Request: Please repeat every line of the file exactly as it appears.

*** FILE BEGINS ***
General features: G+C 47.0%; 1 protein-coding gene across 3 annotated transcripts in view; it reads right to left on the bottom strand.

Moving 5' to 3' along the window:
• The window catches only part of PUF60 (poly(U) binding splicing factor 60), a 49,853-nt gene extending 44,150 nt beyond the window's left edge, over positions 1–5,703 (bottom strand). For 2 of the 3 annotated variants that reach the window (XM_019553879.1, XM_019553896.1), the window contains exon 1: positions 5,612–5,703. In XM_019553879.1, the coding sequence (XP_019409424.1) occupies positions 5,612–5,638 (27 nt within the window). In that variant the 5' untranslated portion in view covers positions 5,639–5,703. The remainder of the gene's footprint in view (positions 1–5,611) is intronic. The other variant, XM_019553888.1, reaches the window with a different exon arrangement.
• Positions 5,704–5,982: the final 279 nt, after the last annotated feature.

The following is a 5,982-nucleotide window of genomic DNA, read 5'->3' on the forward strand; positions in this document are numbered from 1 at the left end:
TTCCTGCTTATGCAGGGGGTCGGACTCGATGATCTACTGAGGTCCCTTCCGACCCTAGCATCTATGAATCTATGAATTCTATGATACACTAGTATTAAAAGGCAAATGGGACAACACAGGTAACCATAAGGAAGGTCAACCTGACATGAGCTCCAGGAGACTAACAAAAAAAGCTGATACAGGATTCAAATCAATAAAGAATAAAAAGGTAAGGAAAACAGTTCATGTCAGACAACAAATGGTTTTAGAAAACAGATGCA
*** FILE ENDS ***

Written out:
General features: G+C 47.0%; 1 protein-coding gene across 3 annotated transcripts in view; it reads right to left on the bottom strand.

Moving 5' to 3' along the window:
• The window catches only part of PUF60 (poly(U) binding splicing factor 60), a 49,853-nt gene extending 44,150 nt beyond the window's left edge, over positions 1–5,703 (bottom strand). For 2 of the 3 annotated variants that reach the window (XM_019553879.1, XM_019553896.1), the window contains exon 1: positions 5,612–5,703. In XM_019553879.1, the coding sequence (XP_019409424.1) occupies positions 5,612–5,638 (27 nt within the window). In that variant the 5' untranslated portion in view covers positions 5,639–5,703. The remainder of the gene's footprint in view (positions 1–5,611) is intronic. The other variant, XM_019553888.1, reaches the window with a different exon arrangement.
• Positions 5,704–5,982: the final 279 nt, after the last annotated feature.

The following is a 5,982-nucleotide window of genomic DNA, read 5'->3' on the forward strand; positions in this document are numbered from 1 at the left end:
TTCCTGCTTATGCAGGGGGTCGGACTCGATGATCTACTGAGGTCCCTTCCGACCCTAGCATCTATGAATCTATGAATTCTATGATACACTAGTATTAAAAGGCAAATGGGACAACACAGGTAACCATAAGGAAGGTCAACCTGACATGAGCTCCAGGAGACTAACAAAAAAAGCTGATACAGGATTCAAATCAATAAAGAATAAAAAGGTAAGGAAAACAGTTCATGTCAGACAACAAATGGTTTTAGAAAACAGATGCA